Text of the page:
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Investigating Community in the Work of First-Year Core Writing Students
AuthorLambrecht, Kathryn M.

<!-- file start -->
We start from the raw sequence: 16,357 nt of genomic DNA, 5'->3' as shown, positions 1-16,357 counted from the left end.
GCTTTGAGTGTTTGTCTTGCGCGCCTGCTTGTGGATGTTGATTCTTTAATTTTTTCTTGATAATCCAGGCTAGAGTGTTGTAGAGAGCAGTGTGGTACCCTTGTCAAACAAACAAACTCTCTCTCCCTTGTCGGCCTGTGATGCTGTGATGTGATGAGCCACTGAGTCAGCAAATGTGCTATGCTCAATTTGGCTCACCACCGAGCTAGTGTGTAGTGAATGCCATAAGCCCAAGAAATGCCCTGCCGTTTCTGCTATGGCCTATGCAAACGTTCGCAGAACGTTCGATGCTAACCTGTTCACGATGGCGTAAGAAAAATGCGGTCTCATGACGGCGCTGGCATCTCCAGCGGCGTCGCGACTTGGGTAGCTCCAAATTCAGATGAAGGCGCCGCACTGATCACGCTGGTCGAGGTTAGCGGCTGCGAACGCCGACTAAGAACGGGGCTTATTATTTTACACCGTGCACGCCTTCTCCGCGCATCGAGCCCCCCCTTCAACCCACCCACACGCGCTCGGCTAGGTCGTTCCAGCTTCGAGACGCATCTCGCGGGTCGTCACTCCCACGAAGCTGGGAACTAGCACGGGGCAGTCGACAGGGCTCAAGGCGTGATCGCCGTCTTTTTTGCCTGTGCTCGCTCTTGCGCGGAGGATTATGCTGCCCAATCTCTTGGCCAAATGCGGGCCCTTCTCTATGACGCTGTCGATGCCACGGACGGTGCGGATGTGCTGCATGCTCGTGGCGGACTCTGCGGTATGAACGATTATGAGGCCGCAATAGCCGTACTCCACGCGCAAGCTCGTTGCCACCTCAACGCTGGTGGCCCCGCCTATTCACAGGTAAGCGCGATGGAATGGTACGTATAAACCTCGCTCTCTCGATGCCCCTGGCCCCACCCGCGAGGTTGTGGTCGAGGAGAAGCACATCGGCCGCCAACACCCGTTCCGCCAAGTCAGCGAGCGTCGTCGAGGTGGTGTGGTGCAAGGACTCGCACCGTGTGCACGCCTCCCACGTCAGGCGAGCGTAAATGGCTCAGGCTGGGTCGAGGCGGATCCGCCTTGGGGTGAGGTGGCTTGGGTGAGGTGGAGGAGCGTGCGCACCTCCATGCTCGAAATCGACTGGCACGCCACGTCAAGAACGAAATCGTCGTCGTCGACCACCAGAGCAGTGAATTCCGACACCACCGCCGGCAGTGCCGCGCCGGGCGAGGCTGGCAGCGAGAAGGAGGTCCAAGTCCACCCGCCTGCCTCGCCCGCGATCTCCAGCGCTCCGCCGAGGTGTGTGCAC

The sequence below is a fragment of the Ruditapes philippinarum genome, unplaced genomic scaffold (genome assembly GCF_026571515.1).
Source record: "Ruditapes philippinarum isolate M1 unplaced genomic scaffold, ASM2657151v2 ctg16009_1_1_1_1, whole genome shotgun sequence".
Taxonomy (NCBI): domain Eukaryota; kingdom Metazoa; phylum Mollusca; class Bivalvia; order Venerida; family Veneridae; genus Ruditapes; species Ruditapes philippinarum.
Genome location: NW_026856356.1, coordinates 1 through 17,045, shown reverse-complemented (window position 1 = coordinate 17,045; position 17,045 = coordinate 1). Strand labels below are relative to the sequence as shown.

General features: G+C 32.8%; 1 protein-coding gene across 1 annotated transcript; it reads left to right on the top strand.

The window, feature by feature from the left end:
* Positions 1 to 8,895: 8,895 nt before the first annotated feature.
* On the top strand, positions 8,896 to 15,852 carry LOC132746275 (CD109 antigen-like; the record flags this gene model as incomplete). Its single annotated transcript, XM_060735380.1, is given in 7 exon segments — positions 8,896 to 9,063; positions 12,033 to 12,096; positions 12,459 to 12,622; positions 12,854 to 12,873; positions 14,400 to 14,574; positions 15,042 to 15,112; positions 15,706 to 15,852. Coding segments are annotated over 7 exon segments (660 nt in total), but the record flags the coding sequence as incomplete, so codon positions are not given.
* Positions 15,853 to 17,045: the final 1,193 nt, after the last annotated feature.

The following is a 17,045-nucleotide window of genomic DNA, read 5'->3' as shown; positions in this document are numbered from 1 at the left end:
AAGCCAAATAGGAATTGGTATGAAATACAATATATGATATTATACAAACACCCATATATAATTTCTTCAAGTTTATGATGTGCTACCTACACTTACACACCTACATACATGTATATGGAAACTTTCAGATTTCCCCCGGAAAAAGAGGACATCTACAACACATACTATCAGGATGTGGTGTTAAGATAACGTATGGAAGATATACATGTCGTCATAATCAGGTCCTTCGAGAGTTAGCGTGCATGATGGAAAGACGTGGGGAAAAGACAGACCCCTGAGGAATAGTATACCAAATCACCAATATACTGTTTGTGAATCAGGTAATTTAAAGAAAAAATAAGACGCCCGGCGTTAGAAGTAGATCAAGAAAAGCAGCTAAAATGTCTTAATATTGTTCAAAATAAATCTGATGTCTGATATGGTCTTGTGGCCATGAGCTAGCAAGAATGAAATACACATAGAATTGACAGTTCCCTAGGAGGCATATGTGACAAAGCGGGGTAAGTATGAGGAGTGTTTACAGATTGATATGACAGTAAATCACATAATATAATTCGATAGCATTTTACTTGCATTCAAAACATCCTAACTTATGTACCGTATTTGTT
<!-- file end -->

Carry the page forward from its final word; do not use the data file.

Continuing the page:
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For the fields of composition, linguistics, and student services, community serves as a binding concept, particularly given the work of these fields in relation to the college campus. Scholars study the way that community involvement impacts retention rates, the way that discourse communities are built through language, and the way that community awareness influences writing. However, few studies consider how these factors overlap and influence each other within a multidisciplinary framework. This study takes a step towards filling that research gap by investigating the writing practices of students in first-year writing programs at the University of Nevada, Reno. Specifically, I will look at the writing practices of students in both a traditional classroom environment and a classroom environment that is part of a Living Learning Community in order to ascertain any differences in the way that students perceive their classroom community, differences in metadiscourse levels, and differences in student ethos and classroom interactions as noted by the instructor. I make use of Alfred Rovai's Classroom Community Scale, Ken Hyland's metadiscourse model, and Pierre Bourdieu's concept of habitus in order to achieve the research goals. While I found that metadiscourse levels and perceptions of classroom community were remarkably similar between the two classes, there was a statistically significant difference in the use of transitions, evidentials, hedges, and self mentions. However, I believe the interpretation of those results can benefit from further study. Overall, the results of the study suggest that while community plays a role in the writing of students, ultimately it is the complexity of individual student experience and the development of institutional habitus that informs classroom community.